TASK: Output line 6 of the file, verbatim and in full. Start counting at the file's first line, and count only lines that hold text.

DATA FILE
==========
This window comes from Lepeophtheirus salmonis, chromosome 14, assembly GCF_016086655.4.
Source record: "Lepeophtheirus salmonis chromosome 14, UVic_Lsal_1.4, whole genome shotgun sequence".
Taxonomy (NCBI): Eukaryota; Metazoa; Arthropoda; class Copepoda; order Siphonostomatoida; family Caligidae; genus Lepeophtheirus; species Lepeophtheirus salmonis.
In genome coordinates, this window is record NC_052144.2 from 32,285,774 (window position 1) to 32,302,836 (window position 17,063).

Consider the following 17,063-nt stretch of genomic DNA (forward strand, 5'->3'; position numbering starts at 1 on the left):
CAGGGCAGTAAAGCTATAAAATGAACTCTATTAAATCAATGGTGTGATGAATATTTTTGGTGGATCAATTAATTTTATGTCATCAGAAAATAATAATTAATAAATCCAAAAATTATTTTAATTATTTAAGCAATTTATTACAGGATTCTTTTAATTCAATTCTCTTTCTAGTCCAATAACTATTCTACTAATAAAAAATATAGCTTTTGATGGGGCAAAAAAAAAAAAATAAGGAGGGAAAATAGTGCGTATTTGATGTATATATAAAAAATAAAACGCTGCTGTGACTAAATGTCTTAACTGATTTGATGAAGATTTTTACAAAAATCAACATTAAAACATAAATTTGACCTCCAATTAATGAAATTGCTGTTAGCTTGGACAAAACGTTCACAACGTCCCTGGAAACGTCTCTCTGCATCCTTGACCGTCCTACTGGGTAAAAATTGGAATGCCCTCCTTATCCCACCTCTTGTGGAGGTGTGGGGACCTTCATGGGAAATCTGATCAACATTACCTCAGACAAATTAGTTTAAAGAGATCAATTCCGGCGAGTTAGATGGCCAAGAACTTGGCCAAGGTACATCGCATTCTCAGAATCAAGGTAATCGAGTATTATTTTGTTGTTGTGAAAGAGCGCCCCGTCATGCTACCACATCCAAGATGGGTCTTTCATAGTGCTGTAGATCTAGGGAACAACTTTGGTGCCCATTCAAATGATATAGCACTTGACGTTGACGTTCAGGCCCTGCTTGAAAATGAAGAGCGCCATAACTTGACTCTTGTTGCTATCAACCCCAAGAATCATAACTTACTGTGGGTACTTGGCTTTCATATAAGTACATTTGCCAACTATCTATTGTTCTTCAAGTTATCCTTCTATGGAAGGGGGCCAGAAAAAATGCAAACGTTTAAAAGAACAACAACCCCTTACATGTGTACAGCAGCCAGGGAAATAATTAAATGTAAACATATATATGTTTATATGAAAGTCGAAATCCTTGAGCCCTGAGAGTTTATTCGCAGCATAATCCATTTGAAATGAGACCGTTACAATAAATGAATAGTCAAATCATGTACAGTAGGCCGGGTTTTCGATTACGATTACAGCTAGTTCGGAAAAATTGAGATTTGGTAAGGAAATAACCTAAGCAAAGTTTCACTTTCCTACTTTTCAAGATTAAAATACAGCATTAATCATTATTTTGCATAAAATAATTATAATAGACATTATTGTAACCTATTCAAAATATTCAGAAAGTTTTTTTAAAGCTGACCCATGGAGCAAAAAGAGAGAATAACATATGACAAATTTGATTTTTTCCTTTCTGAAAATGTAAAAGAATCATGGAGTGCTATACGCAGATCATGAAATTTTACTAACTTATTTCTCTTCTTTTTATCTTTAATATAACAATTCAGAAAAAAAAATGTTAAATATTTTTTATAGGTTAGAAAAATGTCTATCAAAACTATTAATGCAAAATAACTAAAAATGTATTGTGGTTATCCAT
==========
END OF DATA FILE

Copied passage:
CAGGGCAGTAAAGCTATAAAATGAACTCTATTAAATCAATGGTGTGATGAATATTTTTGGTGGATCAATTAATTTTATGTCATCAGAAAATAATAATTAATAAATCCAAAAATTATTTTAATTATTTAAGCAATTTATTACAGGATTCTTTTAATTCAATTCTCTTTCTAGTCCAATAACTATTCTACTAATAAAAAATATAGCTTTTGATGGGGCAAAAAAAAAAAAATAAGGAGGGAAAATAGTGCGTATTTGATGTATATATAAAAAATAAAACGCTGCTGTGACTAAATGTCTTAACTGATTTGATGAAGATTTTTACAAAAATCAACATTAAAACATAAATTTGACCTCCAATTAATGAAATTGCTGTTAGCTTGGACAAAACGTTCACAACGTCCCTGGAAACGTCTCTCTGCATCCTTGACCGTCCTACTGGGTAAAAATTGGAATGCCCTCCTTATCCCACCTCTTGTGGAGGTGTGGGGACCTTCATGGGAAATCTGATCAACATTACCTCAGACAAATTAGTTTAAAGAGATCAATTCCGGCGAGTTAGATGGCCAAGAACTTGGCCAAGGTACATCGCATTCTCAGAATCAAGGTAATCGAGTATTATTTTGTTGTTGTGAAAGAGCGCCCCGTCATGCTACCACATCCAAGATGGGTCTTTCATAGTGCTGTAGATCTAGGGAACAACTTTGGTGCCCATTCAAATGATATAGCACTTGACGTTGACGTTCAGGCCCTGCTTGAAAATGAAGAGCGCCATAACTTGACTCTTGTTGCTATCAACCCCAAGAATCATAACTTACTGTGGGTACTTGGCTTTCATATAAGTACATTTGCCAACTATCTATTGTTCTTCAAGTTATCCTTCTATGGAAGGGGGCCAGAAAAAATGCAAACGTTTAAAAGAACAACAACCCCTTACATGTGTACAGCAGCCAGGGAAATAATTAAATGTAAACATATATATGTTTATATGAAAGTCGAAATCCTTGAGCCCTGAGAGTTTATTCGCAGCATAATCCATTTGAAATGAGACCGTTACAATAAATGAATAGTCAAATCATGTACAGTAGGCCGGGTTTTCGATTACGATTACAGCTAGTTCGGAAAAATTGAGATTTGGTAAGGAAATAACCTAAGCAAAGTTTCACTTTCCTACTTTTCAAGATTAAAATACAGCATTAATCATTATTTTGCATAAAATAATTATAATAGACATTATTGTAACCTATTCAAAATATTCAGAAAGTTTTTTTAAAGCTGACCCATGGAGCAAAAAGAGAGAATAACATATGACAAATTTGATTTTTTCCTTTCTGAAAATGTAAAAGAATCATGGAGTGCTATACGCAGATCATGAAATTTTACTAACTTATTTCTCTTCTTTTTATCTTTAATATAACAATTCAGAAAAAAAAATGTTAAATATTTTTTATAGGTTAGAAAAATGTCTATCAAAACTATTAATGCAAAATAACTAAAAATGTATTGTGGTTATCCAT